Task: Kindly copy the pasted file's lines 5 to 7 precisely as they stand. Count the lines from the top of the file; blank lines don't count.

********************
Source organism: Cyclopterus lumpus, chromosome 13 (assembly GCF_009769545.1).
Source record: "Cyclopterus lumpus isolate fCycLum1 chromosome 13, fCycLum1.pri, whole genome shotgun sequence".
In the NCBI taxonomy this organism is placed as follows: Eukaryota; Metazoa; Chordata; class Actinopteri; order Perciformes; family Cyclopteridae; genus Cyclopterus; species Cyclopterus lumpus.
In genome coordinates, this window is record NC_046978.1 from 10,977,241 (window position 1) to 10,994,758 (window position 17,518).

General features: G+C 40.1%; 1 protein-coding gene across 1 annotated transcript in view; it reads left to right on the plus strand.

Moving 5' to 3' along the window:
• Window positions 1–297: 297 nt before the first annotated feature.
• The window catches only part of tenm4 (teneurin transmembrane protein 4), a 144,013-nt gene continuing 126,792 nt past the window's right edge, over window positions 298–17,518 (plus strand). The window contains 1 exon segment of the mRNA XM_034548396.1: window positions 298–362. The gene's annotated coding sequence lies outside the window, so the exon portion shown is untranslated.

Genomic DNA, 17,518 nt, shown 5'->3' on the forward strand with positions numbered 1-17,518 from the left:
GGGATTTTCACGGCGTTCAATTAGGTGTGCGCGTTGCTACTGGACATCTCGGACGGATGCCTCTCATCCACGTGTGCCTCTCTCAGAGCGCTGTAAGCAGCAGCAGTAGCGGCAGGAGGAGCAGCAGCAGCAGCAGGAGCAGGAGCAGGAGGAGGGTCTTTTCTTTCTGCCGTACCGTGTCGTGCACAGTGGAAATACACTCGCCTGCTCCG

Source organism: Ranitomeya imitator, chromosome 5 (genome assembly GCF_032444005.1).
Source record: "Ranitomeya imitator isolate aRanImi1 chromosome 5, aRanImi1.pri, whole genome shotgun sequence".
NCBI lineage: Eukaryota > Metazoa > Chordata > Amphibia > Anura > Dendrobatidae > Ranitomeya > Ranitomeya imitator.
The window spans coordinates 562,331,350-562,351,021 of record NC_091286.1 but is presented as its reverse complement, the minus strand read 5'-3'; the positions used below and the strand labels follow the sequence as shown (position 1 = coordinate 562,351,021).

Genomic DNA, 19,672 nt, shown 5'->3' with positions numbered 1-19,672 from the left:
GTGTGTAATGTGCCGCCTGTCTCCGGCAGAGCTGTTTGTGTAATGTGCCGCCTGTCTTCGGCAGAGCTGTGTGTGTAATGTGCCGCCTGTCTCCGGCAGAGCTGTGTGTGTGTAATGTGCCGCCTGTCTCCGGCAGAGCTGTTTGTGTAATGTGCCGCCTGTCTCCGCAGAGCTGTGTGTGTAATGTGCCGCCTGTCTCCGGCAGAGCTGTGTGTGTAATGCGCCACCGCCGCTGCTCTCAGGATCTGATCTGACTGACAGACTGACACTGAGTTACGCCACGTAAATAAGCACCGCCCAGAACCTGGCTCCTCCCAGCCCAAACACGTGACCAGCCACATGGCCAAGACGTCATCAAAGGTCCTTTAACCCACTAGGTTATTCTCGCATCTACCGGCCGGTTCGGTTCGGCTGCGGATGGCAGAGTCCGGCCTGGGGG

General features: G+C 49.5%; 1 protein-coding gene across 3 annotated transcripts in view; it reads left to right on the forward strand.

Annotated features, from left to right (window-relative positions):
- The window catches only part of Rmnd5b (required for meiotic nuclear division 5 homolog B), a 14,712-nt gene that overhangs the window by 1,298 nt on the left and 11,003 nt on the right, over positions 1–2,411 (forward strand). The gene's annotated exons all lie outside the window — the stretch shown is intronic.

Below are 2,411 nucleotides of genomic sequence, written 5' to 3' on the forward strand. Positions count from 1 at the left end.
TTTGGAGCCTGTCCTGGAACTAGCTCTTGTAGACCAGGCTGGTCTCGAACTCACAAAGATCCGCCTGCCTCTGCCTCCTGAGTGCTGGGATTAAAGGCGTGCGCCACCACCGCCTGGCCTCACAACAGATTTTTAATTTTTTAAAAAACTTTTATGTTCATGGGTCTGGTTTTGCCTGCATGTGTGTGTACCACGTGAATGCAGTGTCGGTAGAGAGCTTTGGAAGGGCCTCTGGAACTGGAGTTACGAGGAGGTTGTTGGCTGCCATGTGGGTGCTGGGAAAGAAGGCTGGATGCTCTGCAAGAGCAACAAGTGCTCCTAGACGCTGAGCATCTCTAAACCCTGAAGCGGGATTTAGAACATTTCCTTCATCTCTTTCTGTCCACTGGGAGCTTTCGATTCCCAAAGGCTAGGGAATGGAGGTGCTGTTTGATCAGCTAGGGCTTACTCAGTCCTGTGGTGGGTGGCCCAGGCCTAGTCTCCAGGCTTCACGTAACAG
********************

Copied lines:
General features: G+C 40.1%; 1 protein-coding gene across 1 annotated transcript in view; it reads left to right on the plus strand.

Moving 5' to 3' along the window:
• Window positions 1–297: 297 nt before the first annotated feature.